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The benefits of greening your work place

Posted on 25 April 2018

When the image of an office comes to mind, most envision a similar environment: fluorescent lighting; computer, printer and copying machine noises; cubicles; and eggshell painted walls.


For many employees, these components can evoke feelings of unease and even anxiety, be a determining factor towards migraines and other conditions and quite frankly difficult places to concentrate.

We all have an innate need for plants and greenery, which is known as biophilia. Without getting too technical research has shown how important plants, gardening, and natural light are for our personal and corporate health and wellbeing.

Therefore, by following these eight simple steps, and by introducing natural materials, light, views, and plants into the modern workplace, concentration levels will increase, employees will feel more relaxed and be happier and more productive and perhaps with the introduction of a garden, a new social activity will grow.

1. Ditch the artificial plants and replace with easy to care for houseplants. If there is not a lot of natural light, don’t panic. There are lots of plants that can be introduced that work well in low light levels, such as air plant (Tillandsia), spider plant (Chlorophytum comosum), flaming Kate (Kalanchoe), rubber plant (Ficus elastica) and peacock plant (Calathea).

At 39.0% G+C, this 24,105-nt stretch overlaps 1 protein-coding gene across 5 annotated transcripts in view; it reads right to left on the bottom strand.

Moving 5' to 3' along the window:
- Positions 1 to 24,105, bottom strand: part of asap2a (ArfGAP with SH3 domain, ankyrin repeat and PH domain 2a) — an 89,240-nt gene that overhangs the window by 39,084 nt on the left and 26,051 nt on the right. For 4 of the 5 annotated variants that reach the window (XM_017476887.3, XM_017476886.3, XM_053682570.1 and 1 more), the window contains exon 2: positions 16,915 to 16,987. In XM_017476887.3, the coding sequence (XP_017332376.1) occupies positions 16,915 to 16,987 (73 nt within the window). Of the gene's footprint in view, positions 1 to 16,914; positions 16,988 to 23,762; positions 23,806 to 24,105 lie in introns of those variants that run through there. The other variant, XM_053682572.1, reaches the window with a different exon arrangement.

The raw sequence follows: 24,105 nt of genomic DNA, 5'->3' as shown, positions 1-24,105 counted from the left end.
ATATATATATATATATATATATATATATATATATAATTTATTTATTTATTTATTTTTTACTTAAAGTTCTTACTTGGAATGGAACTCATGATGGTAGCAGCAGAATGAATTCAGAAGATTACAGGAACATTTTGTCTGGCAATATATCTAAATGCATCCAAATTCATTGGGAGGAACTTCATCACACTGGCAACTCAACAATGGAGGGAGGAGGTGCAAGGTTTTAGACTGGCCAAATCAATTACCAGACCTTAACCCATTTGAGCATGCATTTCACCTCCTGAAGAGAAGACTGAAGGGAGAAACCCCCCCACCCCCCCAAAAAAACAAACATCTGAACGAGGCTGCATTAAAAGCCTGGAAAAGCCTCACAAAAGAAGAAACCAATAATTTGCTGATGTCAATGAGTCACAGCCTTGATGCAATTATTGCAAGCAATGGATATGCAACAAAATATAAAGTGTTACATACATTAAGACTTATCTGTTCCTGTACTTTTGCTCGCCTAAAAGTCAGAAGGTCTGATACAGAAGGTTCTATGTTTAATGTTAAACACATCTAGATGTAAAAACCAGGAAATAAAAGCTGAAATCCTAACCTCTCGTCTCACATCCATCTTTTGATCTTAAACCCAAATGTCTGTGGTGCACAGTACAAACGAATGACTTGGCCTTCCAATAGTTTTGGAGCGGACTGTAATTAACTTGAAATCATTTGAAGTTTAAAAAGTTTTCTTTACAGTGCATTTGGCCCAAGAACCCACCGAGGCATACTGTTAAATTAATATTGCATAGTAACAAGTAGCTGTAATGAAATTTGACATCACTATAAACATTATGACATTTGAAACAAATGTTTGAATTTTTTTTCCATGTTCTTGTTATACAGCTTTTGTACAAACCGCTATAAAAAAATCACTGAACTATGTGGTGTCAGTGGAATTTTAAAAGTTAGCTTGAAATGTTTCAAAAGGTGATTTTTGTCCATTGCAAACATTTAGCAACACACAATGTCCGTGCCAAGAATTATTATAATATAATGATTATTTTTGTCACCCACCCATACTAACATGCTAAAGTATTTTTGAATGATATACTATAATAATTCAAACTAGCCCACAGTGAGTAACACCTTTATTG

2. People worry about watering, but there are some great planters on the market with water reservoirs at the bottom, which help reduce the need to water frequently.

3. Block planting not only looks great but by placing a group of plants together you increase the perceived green in your office.

4. Position plants, 1 per square meter will suffice so that everybody can see a plant from their desk.

5. Natural light is preferred by plants, so think about window ledges in communal areas such as restrooms, kitchens or coffee areas. Be bold, and plant sun-loving plants such as herbs and even edibles like cut-and-come-again salad leaves.

6. Be proactive. Form a gardening club. The group can look after the plants, feed them, water them – they will only need 4-5 minutes (depending on the number of plants), the same time as a cigarette break. Also, try and persuade non-gardeners to have a go.

7. If you have a boring wall outside a window that you can get to, think about growing a small tree or a climber to disguise and soften the wall. Another idea is to introduce a living wall – before you know it you will be attracting wildlife and pollinators into the area.

8. Gardening is a social activity, so if you have space, no matter how small, turn it over into a productive garden. Employees can help, get involved, socialise with colleagues and, fingers crossed, share and eat some of the produce.


Plants and gardening really do make a difference to the work environment. 

Just a few houseplants will get employees actively engaging with their surroundings and be better workers!


Blog post by Groundwork Health, Wellbeing and Community Ambassador

Mark Lane

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